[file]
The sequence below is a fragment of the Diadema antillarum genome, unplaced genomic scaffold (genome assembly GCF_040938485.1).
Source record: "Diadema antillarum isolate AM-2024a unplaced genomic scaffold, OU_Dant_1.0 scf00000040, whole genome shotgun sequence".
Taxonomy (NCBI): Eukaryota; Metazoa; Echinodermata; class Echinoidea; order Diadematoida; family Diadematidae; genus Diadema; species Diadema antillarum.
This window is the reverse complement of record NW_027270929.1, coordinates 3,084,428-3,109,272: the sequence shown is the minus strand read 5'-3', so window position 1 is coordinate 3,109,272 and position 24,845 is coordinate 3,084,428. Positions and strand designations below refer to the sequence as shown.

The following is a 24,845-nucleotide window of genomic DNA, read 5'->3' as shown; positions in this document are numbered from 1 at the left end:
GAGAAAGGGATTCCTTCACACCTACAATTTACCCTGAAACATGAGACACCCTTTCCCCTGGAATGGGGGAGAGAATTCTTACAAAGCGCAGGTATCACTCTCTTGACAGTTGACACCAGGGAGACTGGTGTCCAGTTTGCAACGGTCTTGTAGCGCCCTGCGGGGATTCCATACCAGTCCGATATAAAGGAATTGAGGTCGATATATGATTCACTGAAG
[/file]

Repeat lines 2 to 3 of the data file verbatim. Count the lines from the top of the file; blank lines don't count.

Source record: "Diadema antillarum isolate AM-2024a unplaced genomic scaffold, OU_Dant_1.0 scf00000040, whole genome shotgun sequence".
Taxonomy (NCBI): Eukaryota; Metazoa; Echinodermata; class Echinoidea; order Diadematoida; family Diadematidae; genus Diadema; species Diadema antillarum.